Alles Wieder Offen

Alles Wieder Offen

by Einstürzende NeubautenEinstürzende Neubauten

CD

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Overview

If Einsturzende Neubauten's 2007 effort Alles Wieder Offen ("All Open Again") seems to be more of a follow-up to 2000s Silence Is Sexy than 2004's Perpetuum Mobile, it could be because it delivers on EN's 2002 dream of a listener-supported official album. Mobile appeared on the band's usual home label Mute so a tour could be financed. Even if it was hardly a throwaway album, the group's hunger for progress seemed undercut by the use of air horn blasts, metal crashes, and other devices that referenced the sound that made early Neubauten so infamous. Alles, on the other hand, was paid for by "supporters" who received interim recordings and an expanded final product different from the general release with bonus tracks and a DVD. As such, it's free to explore the more difficult and subtle side of the band's music. There are moments on Alles where tension escalates into something approaching chaos, and other moments where the rhythms are mechanical, but most of the album sounds like sophisticated modern composition-meets-downtrodden pop song, as if leader and head writer Blixa Bargeld was working on a Threepenny Opera for the 21st century. Displaying Blixa's love of irony and wordplay, the title "All Open Again" refers to something less positive than it might sound. Being "open" to a different way of thinking comes at a cost in his songs, as if it's a burden. Key track and single "Weilweilweil [Becausecausecause]" questions the "endless set of appeasements" society offers in lieu of answers and represents them with zombie-like chanting of the song's title. "Don't take the advice of those/who've long since frittered their winter fat/of opportunities" it continues, but if principles aren't sacrificed in this unforgiving world one gets stuck in the land of "Nagorny Karabach," where Blixa lives "up on my mountain/in my black garden/the enclave of my choice." His lyrics are matched by the equally vivid music. Making great use of basslines, strumming guitars, and sometimes even breathing, Neubauten create something rhythmic instead of just percussive and drive home the solitude theme with stretches of silence. The big eruption of noise comes during the lone sociable song "Let's Do It a Dada," and then it's a slow slide down to the insular closer "Ich Warte [I'm Waiting]." "Ich Warte" waits for proof that "life is not an error, not error and music" and receives none, but when Blixa declares, "I'm waiting for the new language/That will be of use to me" he only needs to look as far as the wonderfully unique album he and his fellow musicians have created.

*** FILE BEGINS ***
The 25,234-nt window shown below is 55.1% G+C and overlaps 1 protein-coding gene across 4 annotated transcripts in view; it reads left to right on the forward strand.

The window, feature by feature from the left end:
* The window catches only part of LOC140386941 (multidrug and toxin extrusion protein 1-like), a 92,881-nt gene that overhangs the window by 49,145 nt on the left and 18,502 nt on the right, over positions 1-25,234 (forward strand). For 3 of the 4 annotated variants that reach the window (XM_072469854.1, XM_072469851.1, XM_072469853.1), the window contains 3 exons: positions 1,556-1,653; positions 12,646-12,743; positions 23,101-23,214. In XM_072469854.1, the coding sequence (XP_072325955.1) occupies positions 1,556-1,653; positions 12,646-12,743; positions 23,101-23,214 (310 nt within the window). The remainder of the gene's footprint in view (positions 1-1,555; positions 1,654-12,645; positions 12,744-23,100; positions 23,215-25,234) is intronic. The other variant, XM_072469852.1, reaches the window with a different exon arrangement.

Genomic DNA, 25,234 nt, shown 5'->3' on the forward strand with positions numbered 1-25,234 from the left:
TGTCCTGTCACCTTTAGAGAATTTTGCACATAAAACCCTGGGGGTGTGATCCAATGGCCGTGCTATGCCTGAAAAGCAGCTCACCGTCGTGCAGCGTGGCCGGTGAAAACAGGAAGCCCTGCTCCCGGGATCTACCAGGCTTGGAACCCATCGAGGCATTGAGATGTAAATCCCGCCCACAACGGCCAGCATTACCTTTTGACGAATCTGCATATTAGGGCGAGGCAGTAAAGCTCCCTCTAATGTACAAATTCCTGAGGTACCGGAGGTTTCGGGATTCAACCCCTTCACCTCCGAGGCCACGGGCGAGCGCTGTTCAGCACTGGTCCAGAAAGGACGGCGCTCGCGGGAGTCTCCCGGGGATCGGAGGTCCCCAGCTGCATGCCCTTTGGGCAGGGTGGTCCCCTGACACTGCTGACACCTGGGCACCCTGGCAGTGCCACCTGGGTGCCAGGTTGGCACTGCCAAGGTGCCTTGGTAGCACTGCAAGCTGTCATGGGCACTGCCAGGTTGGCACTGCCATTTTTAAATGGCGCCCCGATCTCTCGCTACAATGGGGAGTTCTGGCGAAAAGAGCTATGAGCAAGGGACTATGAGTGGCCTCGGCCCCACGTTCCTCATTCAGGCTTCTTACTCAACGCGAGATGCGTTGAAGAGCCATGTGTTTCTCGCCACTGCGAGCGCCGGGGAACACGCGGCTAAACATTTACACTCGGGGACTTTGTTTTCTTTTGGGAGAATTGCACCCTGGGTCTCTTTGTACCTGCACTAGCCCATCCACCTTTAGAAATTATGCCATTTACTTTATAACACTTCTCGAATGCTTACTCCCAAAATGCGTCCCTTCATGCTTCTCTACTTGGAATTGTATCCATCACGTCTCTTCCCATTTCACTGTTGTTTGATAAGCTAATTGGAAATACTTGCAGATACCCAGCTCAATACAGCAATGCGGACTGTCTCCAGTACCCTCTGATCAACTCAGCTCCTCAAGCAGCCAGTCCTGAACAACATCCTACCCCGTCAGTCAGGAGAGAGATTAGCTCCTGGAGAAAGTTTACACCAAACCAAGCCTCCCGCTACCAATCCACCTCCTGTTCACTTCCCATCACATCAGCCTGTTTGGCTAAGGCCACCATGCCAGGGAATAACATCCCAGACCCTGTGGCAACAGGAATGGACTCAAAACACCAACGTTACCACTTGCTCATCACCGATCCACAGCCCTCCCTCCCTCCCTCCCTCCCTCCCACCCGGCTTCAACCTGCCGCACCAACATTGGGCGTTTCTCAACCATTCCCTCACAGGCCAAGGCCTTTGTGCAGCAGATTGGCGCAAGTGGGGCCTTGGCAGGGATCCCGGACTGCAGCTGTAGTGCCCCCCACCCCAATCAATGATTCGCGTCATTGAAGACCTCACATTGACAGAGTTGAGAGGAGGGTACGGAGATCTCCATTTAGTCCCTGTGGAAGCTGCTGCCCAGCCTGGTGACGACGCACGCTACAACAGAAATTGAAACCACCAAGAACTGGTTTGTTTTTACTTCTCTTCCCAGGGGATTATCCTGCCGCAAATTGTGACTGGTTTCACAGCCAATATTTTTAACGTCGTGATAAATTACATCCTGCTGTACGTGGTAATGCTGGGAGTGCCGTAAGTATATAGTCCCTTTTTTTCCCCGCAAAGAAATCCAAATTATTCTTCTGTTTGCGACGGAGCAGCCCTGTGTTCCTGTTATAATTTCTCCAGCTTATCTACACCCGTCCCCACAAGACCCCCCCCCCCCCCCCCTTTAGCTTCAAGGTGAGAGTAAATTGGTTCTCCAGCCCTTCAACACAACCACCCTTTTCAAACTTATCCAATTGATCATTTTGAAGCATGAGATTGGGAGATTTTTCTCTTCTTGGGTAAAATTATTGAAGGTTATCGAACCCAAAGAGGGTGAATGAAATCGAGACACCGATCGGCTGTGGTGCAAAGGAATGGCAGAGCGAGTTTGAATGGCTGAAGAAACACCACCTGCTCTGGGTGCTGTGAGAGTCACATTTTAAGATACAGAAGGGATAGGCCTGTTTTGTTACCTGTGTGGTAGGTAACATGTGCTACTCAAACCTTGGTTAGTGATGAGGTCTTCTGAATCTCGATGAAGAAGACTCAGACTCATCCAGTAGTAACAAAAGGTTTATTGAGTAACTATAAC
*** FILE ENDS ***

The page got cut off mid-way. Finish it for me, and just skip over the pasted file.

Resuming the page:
Product Details

Release Date: 03/11/2008
Label: Imports
UPC: 4995879930632
catalogNumber: 748700
Rank: 82074

Album Credits

Performance Credits

Einstürzende Neubauten   Primary Artist
Blixa Bargeld   Clavichord,Electric Guitar,Hammond Organ,Electric Piano,Vocals,Choir, Chorus,Sampling,Vibes,Track Performer,fender rhodes,electronics,Piano (Upright)
Alexander Hacke   Banjo,Bass,Mandolin,Drums,Electric Guitar,Background Vocals,Choir, Chorus,Vihuela,electronics,Metal Percussion
Jochen Arbeit   Pedal Steel Guitar,Drums,Electric Guitar,Hammond Organ,Background Vocals,Xylophone,Choir, Chorus,Melodica,E-bow,Metal Bar
N.U. Unruh   Drums,Electric Piano,Background Vocals,fender rhodes,Recitation,Metal Percussion,Metal Bar,Metal Bowls
Rudolf Moser   Drums,Bass Drums,Background Vocals,Choir, Chorus,Vibes,Metal Percussion,Glasses
Stefano Macor   Viola
Claudia Gubisch   Violin
Ash Wednesday   Sampling
Ari Benjamin Meyers   Piano
Anton Teslia   Violin
Jan Schade   Cello

Technical Credits

Einstürzende Neubauten   Producer
Blixa Bargeld   Composer,Sound Effects,Original Idea
Alexander Hacke   Electronic Processing
N.U. Unruh   Sound Effects
Boris Wilsdorf   Producer,Engineer
Erin Zhu   Executive Producer
Rocco Weise   Engineer
Rudolf Moser   Electronic Treatments
Mote Sinabel   Artwork
Matthew Partridge   translation
Jan Schade   String Arrangements

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